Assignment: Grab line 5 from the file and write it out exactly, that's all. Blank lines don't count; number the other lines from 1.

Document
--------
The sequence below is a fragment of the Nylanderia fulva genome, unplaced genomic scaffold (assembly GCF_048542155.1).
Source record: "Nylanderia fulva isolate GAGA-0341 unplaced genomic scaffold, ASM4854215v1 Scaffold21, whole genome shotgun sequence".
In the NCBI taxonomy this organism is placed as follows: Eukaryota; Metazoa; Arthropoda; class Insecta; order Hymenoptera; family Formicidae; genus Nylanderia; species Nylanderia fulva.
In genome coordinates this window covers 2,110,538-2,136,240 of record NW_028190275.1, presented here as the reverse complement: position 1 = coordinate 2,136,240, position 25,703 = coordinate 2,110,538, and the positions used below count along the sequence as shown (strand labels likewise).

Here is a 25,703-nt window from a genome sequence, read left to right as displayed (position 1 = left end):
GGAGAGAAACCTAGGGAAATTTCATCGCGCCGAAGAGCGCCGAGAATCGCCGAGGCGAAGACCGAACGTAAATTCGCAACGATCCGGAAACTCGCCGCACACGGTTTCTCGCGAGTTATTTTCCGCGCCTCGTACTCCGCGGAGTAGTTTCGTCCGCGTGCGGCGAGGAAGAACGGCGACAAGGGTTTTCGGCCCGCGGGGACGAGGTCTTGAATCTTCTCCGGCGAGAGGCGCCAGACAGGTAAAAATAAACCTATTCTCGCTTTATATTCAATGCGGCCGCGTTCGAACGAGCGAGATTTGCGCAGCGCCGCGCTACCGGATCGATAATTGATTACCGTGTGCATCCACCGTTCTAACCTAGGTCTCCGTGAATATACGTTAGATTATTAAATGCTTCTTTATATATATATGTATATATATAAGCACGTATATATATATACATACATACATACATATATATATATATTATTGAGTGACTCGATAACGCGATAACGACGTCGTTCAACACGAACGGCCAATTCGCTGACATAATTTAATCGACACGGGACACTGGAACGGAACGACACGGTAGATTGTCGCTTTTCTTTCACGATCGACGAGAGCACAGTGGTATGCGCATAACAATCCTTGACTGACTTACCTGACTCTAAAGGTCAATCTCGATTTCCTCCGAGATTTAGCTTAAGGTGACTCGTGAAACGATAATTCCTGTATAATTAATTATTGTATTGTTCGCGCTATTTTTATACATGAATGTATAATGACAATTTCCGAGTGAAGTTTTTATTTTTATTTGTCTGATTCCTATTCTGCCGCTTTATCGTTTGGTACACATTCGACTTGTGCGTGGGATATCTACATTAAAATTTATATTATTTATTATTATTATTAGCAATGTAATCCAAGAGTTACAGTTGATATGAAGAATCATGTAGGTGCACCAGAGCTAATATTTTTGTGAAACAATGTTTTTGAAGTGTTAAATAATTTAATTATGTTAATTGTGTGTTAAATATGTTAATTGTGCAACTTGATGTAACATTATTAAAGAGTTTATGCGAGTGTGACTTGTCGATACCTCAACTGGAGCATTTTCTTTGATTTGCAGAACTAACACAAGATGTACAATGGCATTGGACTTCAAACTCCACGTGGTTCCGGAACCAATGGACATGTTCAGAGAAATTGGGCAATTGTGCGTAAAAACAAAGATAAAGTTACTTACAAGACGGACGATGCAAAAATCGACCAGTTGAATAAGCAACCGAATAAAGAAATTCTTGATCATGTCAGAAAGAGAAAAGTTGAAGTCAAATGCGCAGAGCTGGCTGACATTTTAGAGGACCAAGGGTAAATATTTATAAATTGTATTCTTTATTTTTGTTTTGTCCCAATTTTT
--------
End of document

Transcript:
Here is a 25,703-nt window from a genome sequence, read left to right as displayed (position 1 = left end):